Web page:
Full-year course. One-year “crash course” preparation for high school rhetoric. Designed for high school students who have missed the prerequisites (at the suggested middle school grades) and need additional training before beginning a formal rhetoric course. Prepares students for entering Rhetoric I.
Full-year course. The first year of a 3-year high school sequence. Read about our rhetoric sequence here. Introduction to the techniques of persuasive writing. Drawing on the extensive written tradition stretching from Plato to Montaigne, this course teaches students how to order their thoughts and words in the great patterns set down over the last few thousand years–patterns which are enriching and powerful.
Full-year course. The third year of the Academy’s 3-year high school sequence. Read about our rhetoric sequence here. This course follows our Rhetoric II class. The focus is on writing mature argumentative essays across a number of topics and in different contexts; advanced skills in research and citation; analysis of modern scholarly essays, advertisements, and other contemporary forms. The materials used in this course are intended for mature high school students.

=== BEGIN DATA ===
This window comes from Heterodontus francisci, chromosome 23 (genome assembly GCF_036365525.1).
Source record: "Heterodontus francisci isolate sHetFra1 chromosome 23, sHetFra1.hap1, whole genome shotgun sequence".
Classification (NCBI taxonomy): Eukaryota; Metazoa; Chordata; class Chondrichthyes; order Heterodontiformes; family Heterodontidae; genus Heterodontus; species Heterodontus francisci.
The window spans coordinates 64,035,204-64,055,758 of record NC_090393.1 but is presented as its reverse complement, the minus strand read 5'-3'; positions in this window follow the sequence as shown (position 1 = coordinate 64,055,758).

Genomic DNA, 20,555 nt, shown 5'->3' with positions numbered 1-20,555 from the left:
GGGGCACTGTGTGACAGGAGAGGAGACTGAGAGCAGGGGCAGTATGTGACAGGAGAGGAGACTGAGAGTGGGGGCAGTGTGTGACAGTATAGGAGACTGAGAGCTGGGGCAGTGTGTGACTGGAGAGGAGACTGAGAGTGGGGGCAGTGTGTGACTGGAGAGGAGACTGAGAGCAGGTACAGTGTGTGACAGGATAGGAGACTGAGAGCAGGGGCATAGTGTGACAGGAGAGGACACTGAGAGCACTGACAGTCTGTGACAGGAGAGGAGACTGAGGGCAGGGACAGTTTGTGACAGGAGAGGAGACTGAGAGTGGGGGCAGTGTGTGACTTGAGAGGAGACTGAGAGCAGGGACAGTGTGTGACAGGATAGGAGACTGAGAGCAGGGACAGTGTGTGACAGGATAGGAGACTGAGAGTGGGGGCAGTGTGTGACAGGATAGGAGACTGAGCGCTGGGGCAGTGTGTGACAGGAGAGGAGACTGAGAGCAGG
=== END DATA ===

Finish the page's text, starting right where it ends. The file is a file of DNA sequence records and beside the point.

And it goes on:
Single-semester course. Basic English grammar crash course: a survey of essential grammar concepts and skills, for students who do not have a solid grasp of basic grammar. Parts of speech and their uses, mechanics, verb tenses, and fundamental skills in diagramming.